All belts are not created equal! The trick is to find the best width and style of belt for your look and figure. Luckily, your local Goodwill has dozens of options you can thrift for just a few dollars – new belts can cost $30 to $50. But before you hit the stores, here are some tips:
If you’re short-waisted, try thin belts. How do you know if you’re short-waisted? Belts will tell you. If you wear a wide belt and it looks like there’s no space between your bust and hips, you’ve got a short waist. A skinny belt will balance your proportions. I’m short-waisted, so skinny belts look best on me.
If you’re long-waisted, try wide belts. Thin belts will get lost on your frame, so try styles that are 2″ or wider. As you can see, a wide belt on a short-waisted gal like me doesn’t look quite right!
If you’re curvier, try soft belts. Stiff belts can dig into your midsection and create lumps and bumps. Look for softer materials. Wrap belts are often made of supple leathers or elastic.
If you want to balance your proportions, belt above or below your natural waist. Long-waisted women can create the impression of longer legs by belting higher, toward their bust lines. Short-waisted women can make their torsos look longer by belting lower. Here, I’ve placed my belt upward to create a different silhouette.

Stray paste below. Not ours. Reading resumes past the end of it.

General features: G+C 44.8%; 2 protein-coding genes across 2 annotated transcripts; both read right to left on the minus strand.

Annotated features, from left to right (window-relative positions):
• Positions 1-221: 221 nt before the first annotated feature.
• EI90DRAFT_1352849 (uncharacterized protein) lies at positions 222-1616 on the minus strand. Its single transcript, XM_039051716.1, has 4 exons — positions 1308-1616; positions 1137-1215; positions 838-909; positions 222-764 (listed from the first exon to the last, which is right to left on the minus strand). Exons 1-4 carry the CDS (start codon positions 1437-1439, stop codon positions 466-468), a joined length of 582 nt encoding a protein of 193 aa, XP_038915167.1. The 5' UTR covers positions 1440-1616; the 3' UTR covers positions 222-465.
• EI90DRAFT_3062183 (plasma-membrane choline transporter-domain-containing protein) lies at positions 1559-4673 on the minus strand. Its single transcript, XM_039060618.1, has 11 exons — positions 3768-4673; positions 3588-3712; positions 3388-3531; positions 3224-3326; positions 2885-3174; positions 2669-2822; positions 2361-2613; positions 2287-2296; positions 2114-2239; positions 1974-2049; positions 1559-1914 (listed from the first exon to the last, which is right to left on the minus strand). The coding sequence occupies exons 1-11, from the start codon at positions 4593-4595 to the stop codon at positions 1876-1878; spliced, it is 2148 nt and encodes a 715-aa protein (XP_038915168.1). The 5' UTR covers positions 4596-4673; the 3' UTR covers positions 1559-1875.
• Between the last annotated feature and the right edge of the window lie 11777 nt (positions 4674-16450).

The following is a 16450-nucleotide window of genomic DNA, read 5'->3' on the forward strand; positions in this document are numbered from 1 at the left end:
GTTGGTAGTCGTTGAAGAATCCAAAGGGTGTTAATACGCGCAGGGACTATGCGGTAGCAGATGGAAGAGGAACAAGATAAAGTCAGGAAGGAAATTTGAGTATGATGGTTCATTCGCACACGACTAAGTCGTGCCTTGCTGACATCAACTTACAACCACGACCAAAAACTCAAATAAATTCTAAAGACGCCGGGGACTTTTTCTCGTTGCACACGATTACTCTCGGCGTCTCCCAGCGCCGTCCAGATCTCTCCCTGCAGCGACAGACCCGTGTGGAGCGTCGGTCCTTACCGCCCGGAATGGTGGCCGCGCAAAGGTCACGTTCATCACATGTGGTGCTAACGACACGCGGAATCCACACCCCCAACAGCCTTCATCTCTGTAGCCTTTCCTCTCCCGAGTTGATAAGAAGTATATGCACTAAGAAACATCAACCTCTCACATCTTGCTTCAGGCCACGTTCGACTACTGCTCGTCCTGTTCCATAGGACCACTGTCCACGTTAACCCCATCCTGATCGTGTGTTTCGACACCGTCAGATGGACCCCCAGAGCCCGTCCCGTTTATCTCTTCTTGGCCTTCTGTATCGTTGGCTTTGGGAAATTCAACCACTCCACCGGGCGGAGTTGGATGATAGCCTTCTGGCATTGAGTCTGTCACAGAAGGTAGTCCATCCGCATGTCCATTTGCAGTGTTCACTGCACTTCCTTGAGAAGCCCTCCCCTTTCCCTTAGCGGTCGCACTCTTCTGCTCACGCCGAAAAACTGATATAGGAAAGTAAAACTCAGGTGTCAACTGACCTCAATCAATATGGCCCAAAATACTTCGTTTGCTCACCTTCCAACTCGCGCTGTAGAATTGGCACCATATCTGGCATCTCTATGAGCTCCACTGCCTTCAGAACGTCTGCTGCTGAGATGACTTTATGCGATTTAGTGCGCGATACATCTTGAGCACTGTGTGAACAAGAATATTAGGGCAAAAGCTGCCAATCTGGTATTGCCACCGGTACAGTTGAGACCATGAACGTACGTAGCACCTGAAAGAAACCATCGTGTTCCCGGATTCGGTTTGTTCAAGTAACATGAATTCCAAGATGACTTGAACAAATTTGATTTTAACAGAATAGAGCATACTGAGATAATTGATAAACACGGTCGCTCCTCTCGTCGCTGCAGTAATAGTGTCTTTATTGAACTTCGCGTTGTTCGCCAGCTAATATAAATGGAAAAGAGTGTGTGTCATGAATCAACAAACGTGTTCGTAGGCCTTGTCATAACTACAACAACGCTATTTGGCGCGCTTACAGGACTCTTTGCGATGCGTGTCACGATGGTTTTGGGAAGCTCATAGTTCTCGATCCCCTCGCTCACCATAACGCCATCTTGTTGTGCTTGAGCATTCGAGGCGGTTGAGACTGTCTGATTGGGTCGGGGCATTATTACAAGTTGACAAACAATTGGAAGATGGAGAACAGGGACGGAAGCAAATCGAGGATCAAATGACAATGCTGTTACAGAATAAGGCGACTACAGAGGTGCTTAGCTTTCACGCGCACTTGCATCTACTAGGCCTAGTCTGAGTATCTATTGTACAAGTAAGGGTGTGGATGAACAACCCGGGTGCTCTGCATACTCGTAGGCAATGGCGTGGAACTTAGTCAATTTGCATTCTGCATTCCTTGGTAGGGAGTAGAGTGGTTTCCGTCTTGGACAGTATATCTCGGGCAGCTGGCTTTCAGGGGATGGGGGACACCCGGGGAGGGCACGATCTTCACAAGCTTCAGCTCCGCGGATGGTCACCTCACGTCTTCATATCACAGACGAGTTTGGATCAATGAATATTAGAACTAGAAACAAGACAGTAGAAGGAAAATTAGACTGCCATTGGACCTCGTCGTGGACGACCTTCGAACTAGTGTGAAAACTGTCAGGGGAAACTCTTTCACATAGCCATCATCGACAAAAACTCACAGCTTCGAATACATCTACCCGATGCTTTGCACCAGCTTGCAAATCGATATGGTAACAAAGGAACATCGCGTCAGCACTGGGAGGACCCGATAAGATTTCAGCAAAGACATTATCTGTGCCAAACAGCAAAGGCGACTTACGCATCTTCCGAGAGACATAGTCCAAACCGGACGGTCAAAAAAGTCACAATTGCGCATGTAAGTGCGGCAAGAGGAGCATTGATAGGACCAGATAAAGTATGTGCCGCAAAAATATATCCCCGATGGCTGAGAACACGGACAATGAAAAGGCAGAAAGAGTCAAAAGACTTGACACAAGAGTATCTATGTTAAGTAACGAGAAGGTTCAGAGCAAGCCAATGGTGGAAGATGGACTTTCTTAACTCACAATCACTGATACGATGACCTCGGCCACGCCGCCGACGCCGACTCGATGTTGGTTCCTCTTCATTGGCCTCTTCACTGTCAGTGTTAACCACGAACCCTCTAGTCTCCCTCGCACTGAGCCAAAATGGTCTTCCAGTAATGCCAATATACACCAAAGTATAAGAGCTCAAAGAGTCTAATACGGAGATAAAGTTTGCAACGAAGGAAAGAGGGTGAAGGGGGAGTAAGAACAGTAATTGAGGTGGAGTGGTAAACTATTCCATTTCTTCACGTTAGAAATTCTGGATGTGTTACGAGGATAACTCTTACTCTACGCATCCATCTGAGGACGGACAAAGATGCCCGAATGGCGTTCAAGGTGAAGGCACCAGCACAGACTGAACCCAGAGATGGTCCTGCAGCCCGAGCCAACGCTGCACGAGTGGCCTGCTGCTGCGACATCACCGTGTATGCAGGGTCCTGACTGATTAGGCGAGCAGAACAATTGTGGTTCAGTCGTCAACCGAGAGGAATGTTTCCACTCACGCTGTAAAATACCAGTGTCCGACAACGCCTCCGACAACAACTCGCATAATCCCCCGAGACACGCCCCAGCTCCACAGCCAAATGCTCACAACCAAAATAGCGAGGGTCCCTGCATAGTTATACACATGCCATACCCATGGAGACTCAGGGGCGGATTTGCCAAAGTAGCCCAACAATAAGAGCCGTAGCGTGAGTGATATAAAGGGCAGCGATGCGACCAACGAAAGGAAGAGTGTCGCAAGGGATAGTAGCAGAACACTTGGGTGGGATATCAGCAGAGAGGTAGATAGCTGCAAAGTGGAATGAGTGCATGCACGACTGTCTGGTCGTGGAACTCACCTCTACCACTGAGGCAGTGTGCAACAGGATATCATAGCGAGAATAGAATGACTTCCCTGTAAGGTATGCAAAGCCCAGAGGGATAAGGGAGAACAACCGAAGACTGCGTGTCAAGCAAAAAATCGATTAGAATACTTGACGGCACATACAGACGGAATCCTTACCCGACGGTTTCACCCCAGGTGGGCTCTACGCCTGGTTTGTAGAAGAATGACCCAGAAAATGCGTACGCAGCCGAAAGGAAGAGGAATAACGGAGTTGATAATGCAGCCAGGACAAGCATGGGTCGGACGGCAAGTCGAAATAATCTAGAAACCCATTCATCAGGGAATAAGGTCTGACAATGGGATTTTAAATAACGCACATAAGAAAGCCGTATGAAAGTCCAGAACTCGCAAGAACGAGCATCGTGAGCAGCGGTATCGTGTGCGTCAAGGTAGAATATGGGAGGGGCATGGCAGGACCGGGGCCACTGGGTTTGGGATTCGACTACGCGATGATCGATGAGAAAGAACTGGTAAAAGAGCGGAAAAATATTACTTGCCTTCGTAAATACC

To highlight your waist, use a high contrast belt. It will attract attention to your waistline. This black belt on a white dress draws the eye to my waistline.
For a more subtle look, wear a belt with colors similar to your outfit. If you don’t want to match exactly, go for a belt that’s a few shades darker or lighter.
If you’re easing your way into wearing belts, don’t feel like you have to throw them on top of every skirt or dress you wear. Belting beneath a jacket, blazer, or cardigan will give you a surprising amount of waist definition with minimal exposure.
These aren’t hard and fast rules; feel free to experiment. Try a few styles and widths of belts to see which ones look and feel best to you. And above all, have fun!